Comparing demand and preference assessments for food products in dogs
Wyant, Rachel L.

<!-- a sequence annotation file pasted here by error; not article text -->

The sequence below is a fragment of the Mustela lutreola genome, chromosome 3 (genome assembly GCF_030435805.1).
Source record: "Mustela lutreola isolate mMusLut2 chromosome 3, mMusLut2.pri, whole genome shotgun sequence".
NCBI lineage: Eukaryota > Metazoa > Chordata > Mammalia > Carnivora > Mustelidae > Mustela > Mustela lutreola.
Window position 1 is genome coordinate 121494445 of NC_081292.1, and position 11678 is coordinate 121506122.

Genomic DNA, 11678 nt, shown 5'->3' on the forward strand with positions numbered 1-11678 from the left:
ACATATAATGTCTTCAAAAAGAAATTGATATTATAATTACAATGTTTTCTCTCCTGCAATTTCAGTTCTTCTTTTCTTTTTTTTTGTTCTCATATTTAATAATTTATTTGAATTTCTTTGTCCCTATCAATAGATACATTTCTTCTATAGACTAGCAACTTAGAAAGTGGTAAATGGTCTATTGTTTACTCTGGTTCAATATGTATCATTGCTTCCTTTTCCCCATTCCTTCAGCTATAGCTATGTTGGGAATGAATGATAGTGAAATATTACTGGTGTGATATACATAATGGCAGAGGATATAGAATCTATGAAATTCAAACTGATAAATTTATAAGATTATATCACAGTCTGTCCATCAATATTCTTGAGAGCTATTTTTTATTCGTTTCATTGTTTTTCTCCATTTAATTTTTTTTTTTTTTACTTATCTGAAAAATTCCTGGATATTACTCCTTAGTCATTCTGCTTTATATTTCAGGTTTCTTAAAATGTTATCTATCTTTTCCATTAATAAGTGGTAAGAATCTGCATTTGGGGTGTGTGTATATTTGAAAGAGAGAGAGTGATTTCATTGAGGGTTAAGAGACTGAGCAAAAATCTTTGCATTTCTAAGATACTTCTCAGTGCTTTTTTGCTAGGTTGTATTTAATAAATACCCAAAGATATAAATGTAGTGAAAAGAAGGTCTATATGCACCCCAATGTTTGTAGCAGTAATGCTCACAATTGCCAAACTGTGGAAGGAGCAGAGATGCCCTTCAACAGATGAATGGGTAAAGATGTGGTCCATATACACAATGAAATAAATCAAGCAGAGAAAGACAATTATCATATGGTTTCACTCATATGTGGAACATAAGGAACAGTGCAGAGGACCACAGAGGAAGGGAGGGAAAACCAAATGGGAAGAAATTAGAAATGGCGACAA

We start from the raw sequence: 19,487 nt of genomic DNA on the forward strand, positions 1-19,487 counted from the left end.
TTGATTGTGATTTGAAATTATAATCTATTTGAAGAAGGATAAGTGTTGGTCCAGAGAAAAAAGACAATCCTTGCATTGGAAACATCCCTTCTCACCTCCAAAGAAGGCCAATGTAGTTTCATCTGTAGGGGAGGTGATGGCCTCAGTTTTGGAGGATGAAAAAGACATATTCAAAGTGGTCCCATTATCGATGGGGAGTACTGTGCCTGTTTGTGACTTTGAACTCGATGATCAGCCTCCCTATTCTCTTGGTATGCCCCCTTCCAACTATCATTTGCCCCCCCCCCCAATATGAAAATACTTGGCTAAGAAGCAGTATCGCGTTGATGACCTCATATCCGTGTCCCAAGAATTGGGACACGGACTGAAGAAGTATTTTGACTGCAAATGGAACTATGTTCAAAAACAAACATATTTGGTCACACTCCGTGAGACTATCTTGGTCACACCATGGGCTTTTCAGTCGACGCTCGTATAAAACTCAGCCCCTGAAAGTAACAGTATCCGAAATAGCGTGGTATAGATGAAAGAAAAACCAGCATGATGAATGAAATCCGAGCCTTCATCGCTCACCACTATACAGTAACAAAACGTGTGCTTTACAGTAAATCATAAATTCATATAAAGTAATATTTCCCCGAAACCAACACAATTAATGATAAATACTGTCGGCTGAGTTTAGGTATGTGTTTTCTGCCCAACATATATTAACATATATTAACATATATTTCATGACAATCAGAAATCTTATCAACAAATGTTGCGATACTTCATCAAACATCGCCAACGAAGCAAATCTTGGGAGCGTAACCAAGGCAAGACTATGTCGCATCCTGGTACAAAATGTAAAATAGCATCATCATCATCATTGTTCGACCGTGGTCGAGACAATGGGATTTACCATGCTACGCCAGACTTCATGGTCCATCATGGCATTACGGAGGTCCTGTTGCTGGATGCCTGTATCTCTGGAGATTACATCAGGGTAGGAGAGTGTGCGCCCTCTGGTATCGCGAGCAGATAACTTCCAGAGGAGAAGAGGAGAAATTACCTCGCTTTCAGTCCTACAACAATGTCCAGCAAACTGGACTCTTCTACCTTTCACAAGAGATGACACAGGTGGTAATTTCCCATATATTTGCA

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Canine food preference is commonly measured using two-bowl and one-pan tests. These methods measure preference in a free-choice format. Free-choice, however, can be a poor measure of reward value. The aim of this study was to compare and contrast typical free-choice based methods of food preference to recently developed behavioral economic models of reward value to see how preference and reward value measures relate. Ten dogs were tested on a demand assessment and a preference assessment. Four food products were used, with the subjects tested first on the demand assessment, followed by a two-bowl device for the preference assessment. Dog responding in the demand assessment on a lever was evaluated on a fixed ratio schedule (FR 1, FR 2, FR 5, FR 10, FR 20). Comparing the results of the demand assessment to the preference assessment, the dogs’ preferences are more clearly defined in the latter. The preference assessment identified differences both across food category and within category, the value of the products, as measured by demand, revealed only differences in product type, but not statistically significant differences within type. Measuring canine food preferences is important for measuring flavor and palatability. Not only is it important for the pet food industry, this information is valuable in identifying appropriate reinforcers for training. The applications of this study could have benefits for both pet food companies and trainers.